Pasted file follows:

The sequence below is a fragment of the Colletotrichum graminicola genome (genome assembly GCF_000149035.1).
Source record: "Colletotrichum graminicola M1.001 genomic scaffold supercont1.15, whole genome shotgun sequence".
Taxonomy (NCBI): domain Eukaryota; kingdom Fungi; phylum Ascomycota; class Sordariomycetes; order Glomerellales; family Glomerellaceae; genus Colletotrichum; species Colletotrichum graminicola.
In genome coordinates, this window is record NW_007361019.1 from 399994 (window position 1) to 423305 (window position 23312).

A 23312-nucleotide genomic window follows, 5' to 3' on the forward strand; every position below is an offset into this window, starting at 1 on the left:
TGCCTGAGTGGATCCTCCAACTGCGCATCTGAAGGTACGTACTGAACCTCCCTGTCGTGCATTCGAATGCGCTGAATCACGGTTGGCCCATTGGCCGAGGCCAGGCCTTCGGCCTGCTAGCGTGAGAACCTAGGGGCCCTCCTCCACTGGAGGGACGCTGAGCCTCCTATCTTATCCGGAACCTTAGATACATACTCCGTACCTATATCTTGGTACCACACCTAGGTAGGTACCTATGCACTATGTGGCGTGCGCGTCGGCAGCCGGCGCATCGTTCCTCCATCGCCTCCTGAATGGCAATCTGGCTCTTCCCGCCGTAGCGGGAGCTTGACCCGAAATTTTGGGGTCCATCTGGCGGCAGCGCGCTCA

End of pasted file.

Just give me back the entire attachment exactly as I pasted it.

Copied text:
The sequence below is a fragment of the Colletotrichum graminicola genome (genome assembly GCF_000149035.1).
Source record: "Colletotrichum graminicola M1.001 genomic scaffold supercont1.15, whole genome shotgun sequence".
Taxonomy (NCBI): domain Eukaryota; kingdom Fungi; phylum Ascomycota; class Sordariomycetes; order Glomerellales; family Glomerellaceae; genus Colletotrichum; species Colletotrichum graminicola.
In genome coordinates, this window is record NW_007361019.1 from 399994 (window position 1) to 423305 (window position 23312).

A 23312-nucleotide genomic window follows, 5' to 3' on the forward strand; every position below is an offset into this window, starting at 1 on the left:
TGCCTGAGTGGATCCTCCAACTGCGCATCTGAAGGTACGTACTGAACCTCCCTGTCGTGCATTCGAATGCGCTGAATCACGGTTGGCCCATTGGCCGAGGCCAGGCCTTCGGCCTGCTAGCGTGAGAACCTAGGGGCCCTCCTCCACTGGAGGGACGCTGAGCCTCCTATCTTATCCGGAACCTTAGATACATACTCCGTACCTATATCTTGGTACCACACCTAGGTAGGTACCTATGCACTATGTGGCGTGCGCGTCGGCAGCCGGCGCATCGTTCCTCCATCGCCTCCTGAATGGCAATCTGGCTCTTCCCGCCGTAGCGGGAGCTTGACCCGAAATTTTGGGGTCCATCTGGCGGCAGCGCGCTCA